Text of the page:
Nasa Wavelength

Time Warp

In this inquiry investigation, students conclude that the motion of the Earth is linked to the changes we observe such as the length of the day. Students learn about the reason behind the Earth's time zones. An optional water clock and sand clock making activity supports this investigation.

Solar Week Wednesday: Learn About the Active Sun

This is a reading associated with activities during Solar Week, a twice-yearly event in March and October during which classrooms are able to interact with scientists studying the Sun. Outside of Solar Week, information, activities, and resources are archived and available online at any time.

Ice in the Shadows

This is a lesson about detecting ice on the permanently shadowed craters of Mercury and the Moon. Learners will consider what might be in that ice and will examine why the polar regions of Earth, Mercury and the Moon are colder than elsewhere on the planets.

Going Down, Anyone?

The force of gravity is the focus of this demonstration using a ruler, string and a paper clip. Students observe that the Earth's gravity is always downward toward the center of the Earth.

Carbon Dioxide Increases during the last 2,000 years

In this problem set, learners will use a graph of carbon dioxide levels in the atmosphere of the last 2000 years to answer questions related to increases over time and why scientists link this increase with human activity. Answer key is provided.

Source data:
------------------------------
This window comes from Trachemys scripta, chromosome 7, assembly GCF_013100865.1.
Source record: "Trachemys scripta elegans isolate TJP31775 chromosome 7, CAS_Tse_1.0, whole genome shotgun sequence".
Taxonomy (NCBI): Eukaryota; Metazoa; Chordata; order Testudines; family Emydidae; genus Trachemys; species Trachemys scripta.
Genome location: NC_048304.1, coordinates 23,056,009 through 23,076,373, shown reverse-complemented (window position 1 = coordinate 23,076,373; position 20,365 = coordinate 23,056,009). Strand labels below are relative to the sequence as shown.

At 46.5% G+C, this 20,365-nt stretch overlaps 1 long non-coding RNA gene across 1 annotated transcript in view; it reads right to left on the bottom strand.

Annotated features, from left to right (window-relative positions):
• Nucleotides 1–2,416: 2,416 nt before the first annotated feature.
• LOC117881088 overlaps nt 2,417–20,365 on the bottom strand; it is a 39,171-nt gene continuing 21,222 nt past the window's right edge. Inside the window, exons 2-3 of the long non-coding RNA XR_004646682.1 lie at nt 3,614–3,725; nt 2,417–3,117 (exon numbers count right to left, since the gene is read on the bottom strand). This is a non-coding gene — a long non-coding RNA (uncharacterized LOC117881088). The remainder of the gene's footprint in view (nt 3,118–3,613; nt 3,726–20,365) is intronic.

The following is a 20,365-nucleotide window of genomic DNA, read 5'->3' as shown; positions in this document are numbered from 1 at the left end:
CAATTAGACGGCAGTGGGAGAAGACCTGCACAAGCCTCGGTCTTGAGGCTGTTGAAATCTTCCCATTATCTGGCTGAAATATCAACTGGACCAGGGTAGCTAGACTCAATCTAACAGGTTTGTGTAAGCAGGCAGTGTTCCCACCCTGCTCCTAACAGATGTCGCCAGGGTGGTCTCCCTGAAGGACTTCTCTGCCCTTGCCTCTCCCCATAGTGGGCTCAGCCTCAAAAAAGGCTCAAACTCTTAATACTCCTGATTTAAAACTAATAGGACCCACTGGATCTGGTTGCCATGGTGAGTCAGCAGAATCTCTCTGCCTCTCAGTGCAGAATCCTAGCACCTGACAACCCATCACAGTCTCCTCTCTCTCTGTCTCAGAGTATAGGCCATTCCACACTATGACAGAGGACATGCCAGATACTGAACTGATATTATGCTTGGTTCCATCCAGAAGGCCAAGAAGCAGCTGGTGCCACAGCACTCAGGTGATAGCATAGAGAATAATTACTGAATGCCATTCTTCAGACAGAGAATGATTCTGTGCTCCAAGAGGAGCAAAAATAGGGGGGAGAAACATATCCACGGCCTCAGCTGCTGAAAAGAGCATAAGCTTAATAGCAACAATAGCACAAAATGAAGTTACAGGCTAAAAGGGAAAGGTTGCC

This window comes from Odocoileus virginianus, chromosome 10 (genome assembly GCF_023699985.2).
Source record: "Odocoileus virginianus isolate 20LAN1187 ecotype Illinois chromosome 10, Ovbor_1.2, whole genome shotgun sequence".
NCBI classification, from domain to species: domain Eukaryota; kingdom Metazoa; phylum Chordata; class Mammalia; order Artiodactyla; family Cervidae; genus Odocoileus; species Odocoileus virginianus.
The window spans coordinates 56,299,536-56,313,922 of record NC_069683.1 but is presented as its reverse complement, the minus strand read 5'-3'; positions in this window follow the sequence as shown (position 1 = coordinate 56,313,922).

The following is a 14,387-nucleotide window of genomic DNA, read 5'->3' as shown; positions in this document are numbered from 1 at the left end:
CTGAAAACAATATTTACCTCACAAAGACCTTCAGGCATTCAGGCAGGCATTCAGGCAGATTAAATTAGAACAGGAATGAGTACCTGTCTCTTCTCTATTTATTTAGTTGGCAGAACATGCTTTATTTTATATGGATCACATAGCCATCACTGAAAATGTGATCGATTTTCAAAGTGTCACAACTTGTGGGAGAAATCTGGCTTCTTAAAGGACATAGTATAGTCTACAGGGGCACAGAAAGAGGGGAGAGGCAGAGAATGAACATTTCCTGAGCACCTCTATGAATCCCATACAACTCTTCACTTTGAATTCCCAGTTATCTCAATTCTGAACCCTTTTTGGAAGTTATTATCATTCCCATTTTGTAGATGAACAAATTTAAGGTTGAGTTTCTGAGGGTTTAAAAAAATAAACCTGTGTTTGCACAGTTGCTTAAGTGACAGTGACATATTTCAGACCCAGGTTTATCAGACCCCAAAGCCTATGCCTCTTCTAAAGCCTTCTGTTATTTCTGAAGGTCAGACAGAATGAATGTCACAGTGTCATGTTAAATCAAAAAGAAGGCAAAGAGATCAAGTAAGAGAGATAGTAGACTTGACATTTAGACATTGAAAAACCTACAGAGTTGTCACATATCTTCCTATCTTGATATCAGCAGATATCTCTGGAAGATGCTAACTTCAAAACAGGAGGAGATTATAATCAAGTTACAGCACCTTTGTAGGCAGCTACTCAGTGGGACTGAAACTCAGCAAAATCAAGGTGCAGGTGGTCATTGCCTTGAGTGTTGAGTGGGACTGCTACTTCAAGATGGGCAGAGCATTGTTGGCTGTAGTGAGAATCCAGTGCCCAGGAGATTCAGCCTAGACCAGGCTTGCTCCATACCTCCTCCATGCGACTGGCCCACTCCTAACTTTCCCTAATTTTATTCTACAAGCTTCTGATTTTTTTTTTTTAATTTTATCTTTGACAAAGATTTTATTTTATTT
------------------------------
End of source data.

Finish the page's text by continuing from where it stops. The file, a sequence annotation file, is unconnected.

Can you hear Me Now? Communicating with Spacecraft

Learners will investigate various ways to improve mission design to maximize the scientific return. In the first activity, students examine how the use of flowcharts can help make computer programs error-free and efficient, in this way making the spacecraft more reliable.

Space Weather Software

This software package displays movies and images of the aurora and the Sun in various wavelengths from the ground and from NASA spacecraft; a tutorial about what space weather is and how the aurora is formed; and more.

Using Mathematical Models to Investigate Planetary Habitability: Activity B Making a Simple Mathematical Mode

In this activity, students build a simple computer model to determine the black body surface temperature of planets in our solar system: Mercury, Venus, Earth, Mars, Jupiter, Saturn, Uranus, Neptune and Pluto.


This is an activity about the properties of electromagnets, which is a crucial underpinning for understanding how magnetic fields are generated in nature, in the surface of the Sun, and in the interior of Earth.

Comet on a Stick

In this activity, learners replicate the scientific processes of observing, forming an explanation, revising and communicating about a model of a comet. Learners construct a model of features of a comet using an assortment of common craft supplies.